Brazil & India: A Resilient Partnership of two Agriculture Powerhouses
In the last decades, Brazil and India have become agricultural powerhouses. Gains in productivity and sustainability have contributed to improved food security and sustainable development, generating significant benefits not only for both the countries but for the whole world. Brazilian and Indian agricultural stakeholders have been firm partners to advance these goals, writes Dalci Bagolin, Agricultural Attaché, Embassy of Brazil, New Delhi.
To build strong bilateral cooperation and in the lead-up to the State visit by President Jair Bolsonaro to India, in January 2020, the Minister of Agriculture of Brazil, Tereza Cristina, held a full agenda of meetings with her ministerial counterparts in India, in which both the governments committed to expanding our partnership even further in key areas for the future.
In the last 40 years, Brazil’s agricultural and livestock production methods have transformed dramatically. The country went from being a food importer to one of the world’s largest exporters of farm products. During this period, Brazilian agricultural production grew by 385 percent, while the land area dedicated to agriculture increased by only 32 percent. This transformation of agriculture and livestock is the result of decades of innovation and development to adapt agriculture to the tropics, with ongoing productivity gains and production intensification. This success has made Brazil a leader in the global food security scenario. Brazil uses only 30 percent of its land for agriculture while 66 percent of its territory remains preserved with native vegetation. In 2012, Brazil approved its Forest Code, which creates the legal framework for the integration of sustainable development in its three dimensions — environmental, economic and social — as a central feature of agricultural production in Brazilian rural properties.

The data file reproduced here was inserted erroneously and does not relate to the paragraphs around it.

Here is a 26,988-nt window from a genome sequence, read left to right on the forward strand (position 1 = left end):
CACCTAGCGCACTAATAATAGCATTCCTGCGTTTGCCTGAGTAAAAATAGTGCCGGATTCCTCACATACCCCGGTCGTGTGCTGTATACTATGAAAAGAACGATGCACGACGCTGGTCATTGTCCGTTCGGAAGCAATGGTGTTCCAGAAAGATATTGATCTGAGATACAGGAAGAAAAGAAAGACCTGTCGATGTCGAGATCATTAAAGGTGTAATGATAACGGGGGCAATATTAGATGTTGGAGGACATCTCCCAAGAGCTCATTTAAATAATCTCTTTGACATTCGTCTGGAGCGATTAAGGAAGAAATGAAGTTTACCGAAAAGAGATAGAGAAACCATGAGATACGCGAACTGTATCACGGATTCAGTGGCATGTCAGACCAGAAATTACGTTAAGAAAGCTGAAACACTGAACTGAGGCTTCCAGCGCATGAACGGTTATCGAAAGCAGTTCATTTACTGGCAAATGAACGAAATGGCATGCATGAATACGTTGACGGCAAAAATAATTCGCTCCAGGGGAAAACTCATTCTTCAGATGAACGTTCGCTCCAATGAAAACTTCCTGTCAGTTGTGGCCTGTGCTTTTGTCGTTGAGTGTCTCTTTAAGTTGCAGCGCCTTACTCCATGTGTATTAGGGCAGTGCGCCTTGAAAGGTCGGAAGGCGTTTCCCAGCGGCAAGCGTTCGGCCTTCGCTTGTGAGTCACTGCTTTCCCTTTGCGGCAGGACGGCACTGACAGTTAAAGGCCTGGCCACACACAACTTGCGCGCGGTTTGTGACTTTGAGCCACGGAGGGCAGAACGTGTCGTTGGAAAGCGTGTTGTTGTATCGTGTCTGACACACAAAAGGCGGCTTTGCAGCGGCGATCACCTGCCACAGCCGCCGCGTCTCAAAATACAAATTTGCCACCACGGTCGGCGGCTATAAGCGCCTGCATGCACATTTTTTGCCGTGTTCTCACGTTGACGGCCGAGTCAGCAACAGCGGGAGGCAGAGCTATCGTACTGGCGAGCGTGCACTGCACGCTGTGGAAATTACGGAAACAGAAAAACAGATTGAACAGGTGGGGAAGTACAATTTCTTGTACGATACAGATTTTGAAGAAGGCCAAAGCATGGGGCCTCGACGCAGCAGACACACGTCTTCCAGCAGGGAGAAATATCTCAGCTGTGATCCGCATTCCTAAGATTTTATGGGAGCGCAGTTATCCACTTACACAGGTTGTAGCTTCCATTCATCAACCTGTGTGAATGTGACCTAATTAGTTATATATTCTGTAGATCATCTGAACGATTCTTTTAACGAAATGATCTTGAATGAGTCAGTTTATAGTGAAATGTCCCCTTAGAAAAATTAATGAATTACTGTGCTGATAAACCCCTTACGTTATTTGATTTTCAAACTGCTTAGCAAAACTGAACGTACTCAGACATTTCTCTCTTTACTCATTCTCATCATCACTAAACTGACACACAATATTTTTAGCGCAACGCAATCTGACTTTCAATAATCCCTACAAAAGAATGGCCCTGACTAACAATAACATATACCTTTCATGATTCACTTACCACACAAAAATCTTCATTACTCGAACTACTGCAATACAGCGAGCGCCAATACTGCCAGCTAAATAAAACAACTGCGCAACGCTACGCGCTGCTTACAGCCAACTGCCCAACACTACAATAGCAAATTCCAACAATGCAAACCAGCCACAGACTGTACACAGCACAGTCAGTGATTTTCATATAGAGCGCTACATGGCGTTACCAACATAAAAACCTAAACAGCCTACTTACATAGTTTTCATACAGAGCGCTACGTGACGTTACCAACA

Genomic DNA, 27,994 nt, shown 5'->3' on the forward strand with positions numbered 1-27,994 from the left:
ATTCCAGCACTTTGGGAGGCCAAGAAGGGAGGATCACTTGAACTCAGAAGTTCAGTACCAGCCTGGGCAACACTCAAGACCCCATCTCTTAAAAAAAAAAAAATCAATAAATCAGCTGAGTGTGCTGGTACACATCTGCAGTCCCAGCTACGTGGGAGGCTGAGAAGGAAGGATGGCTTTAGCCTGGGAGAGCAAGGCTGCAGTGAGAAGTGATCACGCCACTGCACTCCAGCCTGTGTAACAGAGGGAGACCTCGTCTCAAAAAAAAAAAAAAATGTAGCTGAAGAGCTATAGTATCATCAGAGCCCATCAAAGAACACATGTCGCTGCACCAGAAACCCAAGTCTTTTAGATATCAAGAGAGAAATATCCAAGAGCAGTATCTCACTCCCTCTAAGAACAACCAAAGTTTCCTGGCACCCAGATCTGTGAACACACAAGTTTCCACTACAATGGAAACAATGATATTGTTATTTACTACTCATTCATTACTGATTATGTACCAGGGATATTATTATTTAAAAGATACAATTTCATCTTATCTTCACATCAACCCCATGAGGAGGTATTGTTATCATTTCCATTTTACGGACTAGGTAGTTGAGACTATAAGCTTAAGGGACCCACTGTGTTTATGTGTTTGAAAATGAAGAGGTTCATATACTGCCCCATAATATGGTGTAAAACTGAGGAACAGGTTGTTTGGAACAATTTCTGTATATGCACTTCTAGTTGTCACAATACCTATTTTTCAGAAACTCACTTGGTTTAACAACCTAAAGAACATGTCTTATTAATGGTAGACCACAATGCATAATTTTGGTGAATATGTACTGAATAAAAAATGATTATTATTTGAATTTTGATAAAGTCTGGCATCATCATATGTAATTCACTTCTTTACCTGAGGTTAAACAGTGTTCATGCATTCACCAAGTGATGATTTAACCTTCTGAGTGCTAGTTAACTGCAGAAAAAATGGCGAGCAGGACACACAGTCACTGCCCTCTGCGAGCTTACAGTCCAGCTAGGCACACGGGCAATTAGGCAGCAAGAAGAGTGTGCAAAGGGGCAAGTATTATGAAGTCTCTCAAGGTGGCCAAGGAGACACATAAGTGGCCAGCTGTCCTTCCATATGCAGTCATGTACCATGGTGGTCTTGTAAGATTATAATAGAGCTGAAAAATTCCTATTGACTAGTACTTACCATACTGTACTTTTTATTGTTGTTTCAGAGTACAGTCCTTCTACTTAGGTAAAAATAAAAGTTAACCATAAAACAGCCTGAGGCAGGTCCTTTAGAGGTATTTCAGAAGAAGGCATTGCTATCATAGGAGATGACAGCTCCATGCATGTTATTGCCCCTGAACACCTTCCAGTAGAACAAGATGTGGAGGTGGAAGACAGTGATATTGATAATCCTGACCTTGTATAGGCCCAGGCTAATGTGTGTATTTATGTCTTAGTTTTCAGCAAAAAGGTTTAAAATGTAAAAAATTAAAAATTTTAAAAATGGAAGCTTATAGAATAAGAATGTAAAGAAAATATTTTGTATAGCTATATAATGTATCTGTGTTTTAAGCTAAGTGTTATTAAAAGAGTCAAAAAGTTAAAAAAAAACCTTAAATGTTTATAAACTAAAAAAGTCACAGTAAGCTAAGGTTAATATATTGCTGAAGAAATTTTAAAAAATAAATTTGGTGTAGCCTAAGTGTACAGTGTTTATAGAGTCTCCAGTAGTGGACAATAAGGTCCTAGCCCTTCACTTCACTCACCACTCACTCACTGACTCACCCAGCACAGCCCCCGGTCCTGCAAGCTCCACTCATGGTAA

In the last ten years, Brazil made considerable progress disseminating the Low-Carbon Agriculture Plan (ABC Plan) in connection with the National Policy on Climate Change. The ABC Plan is a public policy composed of a set of actions aimed at increasing the use of sustainable agriculture technologies with high potential in mitigating GHG emission and fighting global warming. The ABC Plan resulted in an intervention of 59 million hectares, which accounts for 25 percent of the areas occupied by the Brazilian agriculture and livestock activities, representing an investment of US $7 billion. The ABC Plan framework includes seven Programs: Recovery of Degraded Pastures; Integrated Crop-Livestock-Forestry Systems and Agroforestry Systems; Notill Farming Systems; Biological Nitrogen Fixation; Planted Forests; Animal Waste Treatment; and Climate Change Adaptation.